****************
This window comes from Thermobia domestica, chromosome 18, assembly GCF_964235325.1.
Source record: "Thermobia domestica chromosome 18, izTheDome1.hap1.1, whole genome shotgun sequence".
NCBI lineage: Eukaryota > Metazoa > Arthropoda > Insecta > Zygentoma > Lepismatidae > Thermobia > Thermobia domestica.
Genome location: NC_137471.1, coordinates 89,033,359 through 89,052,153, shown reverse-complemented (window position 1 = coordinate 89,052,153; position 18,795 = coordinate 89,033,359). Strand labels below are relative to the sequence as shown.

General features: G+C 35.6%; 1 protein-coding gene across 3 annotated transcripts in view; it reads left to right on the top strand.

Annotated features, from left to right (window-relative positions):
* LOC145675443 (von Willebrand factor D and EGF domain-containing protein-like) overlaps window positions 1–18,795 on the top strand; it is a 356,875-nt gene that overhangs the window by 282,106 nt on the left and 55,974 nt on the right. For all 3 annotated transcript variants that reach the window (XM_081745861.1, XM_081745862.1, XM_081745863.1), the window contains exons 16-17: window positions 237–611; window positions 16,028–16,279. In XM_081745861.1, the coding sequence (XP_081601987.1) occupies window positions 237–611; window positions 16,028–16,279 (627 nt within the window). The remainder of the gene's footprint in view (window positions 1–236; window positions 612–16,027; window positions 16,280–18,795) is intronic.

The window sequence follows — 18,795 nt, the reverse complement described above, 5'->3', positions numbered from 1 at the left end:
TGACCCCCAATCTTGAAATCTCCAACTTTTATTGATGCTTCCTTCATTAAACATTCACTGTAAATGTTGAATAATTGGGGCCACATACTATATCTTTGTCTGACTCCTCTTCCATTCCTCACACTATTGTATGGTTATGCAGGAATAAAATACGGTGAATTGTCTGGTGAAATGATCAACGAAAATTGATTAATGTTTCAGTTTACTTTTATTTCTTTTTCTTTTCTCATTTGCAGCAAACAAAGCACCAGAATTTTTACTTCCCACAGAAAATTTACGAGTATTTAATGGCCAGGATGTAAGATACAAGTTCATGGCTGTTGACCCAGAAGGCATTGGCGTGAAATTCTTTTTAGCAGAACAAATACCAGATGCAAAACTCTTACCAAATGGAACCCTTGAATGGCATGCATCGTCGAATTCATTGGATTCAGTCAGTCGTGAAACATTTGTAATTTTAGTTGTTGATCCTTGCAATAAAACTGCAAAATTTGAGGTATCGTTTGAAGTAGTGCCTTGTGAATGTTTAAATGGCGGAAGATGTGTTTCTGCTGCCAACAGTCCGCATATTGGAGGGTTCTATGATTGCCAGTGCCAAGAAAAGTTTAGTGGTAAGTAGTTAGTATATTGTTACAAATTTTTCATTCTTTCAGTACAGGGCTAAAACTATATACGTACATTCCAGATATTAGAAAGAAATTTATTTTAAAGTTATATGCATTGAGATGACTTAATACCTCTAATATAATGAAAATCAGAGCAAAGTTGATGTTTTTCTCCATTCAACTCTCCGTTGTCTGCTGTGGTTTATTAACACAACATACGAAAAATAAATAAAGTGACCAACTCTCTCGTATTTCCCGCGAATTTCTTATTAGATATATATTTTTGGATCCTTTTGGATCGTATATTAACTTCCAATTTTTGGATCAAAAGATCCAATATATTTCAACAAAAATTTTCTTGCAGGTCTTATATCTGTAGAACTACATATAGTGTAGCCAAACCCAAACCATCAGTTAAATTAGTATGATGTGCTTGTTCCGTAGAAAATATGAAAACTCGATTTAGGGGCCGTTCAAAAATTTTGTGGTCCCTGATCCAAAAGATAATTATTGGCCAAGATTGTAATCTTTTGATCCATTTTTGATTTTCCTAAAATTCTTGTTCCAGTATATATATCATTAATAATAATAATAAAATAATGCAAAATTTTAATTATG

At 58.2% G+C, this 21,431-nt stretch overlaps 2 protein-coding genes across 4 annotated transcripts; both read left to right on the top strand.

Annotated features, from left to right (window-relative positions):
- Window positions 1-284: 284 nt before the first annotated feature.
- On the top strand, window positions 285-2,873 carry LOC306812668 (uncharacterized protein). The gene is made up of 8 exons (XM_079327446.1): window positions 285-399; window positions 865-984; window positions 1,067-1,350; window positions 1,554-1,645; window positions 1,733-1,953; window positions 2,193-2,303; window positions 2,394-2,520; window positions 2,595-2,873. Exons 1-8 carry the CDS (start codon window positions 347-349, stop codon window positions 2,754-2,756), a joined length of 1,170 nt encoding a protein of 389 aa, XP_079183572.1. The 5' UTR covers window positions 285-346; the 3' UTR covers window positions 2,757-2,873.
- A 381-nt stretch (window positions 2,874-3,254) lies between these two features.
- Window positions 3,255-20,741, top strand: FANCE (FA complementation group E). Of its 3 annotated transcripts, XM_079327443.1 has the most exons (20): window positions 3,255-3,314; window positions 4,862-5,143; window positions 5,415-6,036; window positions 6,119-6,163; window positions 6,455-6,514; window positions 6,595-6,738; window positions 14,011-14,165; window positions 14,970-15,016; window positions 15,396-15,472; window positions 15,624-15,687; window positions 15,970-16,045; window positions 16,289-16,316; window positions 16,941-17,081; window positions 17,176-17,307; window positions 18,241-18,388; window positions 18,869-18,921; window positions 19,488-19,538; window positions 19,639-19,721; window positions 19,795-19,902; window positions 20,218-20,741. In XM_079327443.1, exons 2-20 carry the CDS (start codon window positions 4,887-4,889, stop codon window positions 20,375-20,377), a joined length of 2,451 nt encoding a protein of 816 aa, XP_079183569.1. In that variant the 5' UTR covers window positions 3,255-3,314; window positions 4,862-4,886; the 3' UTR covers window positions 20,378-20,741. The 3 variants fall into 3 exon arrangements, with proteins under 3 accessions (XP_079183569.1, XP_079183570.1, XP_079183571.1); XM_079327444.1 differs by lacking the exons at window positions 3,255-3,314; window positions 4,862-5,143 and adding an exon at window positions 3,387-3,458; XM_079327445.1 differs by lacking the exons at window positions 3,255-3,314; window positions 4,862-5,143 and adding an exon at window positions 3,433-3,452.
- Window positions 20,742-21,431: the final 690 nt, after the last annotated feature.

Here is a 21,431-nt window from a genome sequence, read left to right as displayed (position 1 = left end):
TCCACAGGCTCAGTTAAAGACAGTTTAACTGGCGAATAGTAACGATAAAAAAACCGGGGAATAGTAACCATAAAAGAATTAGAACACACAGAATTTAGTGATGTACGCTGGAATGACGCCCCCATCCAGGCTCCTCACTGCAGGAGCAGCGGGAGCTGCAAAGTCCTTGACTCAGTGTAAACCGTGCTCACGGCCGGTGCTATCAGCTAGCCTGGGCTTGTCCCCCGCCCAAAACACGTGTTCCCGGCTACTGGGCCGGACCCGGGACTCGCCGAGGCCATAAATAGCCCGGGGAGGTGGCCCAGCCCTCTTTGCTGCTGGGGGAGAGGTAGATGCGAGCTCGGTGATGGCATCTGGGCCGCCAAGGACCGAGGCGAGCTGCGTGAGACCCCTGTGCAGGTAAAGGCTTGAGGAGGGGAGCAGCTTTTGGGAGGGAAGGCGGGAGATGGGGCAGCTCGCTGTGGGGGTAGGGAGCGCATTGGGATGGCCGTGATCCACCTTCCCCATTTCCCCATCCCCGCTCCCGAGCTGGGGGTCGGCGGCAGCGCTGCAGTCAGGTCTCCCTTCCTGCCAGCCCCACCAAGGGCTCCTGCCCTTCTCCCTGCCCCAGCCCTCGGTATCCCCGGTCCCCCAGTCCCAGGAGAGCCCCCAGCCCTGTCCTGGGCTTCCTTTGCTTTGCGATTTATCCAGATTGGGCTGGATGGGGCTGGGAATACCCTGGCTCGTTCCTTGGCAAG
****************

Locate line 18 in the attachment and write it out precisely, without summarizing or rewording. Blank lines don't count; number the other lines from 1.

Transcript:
TCCACAGGCTCAGTTAAAGACAGTTTAACTGGCGAATAGTAACGATAAAAAAACCGGGGAATAGTAACCATAAAAGAATTAGAACACACAGAATTTAGTGATGTACGCTGGAATGACGCCCCCATCCAGGCTCCTCACTGCAGGAGCAGCGGGAGCTGCAAAGTCCTTGACTCAGTGTAAACCGTGCTCACGGCCGGTGCTATCAGCTAGCCTGGGCTTGTCCCCCGCCCAAAACACGTGTTCCCGGCTACTGGGCCGGACCCGGGACTCGCCGAGGCCATAAATAGCCCGGGGAGGTGGCCCAGCCCTCTTTGCTGCTGGGGGAGAGGTAGATGCGAGCTCGGTGATGGCATCTGGGCCGCCAAGGACCGAGGCGAGCTGCGTGAGACCCCTGTGCAGGTAAAGGCTTGAGGAGGGGAGCAGCTTTTGGGAGGGAAGGCGGGAGATGGGGCAGCTCGCTGTGGGGGTAGGGAGCGCATTGGGATGGCCGTGATCCACCTTCCCCATTTCCCCATCCCCGCTCCCGAGCTGGGGGTCGGCGGCAGCGCTGCAGTCAGGTCTCCCTTCCTGCCAGCCCCACCAAGGGCTCCTGCCCTTCTCCCTGCCCCAGCCCTCGGTATCCCCGGTCCCCCAGTCCCAGGAGAGCCCCCAGCCCTGTCCTGGGCTTCCTTTGCTTTGCGATTTATCCAGATTGGGCTGGATGGGGCTGGGAATACCCTGGCTCGTTCCTTGGCAAG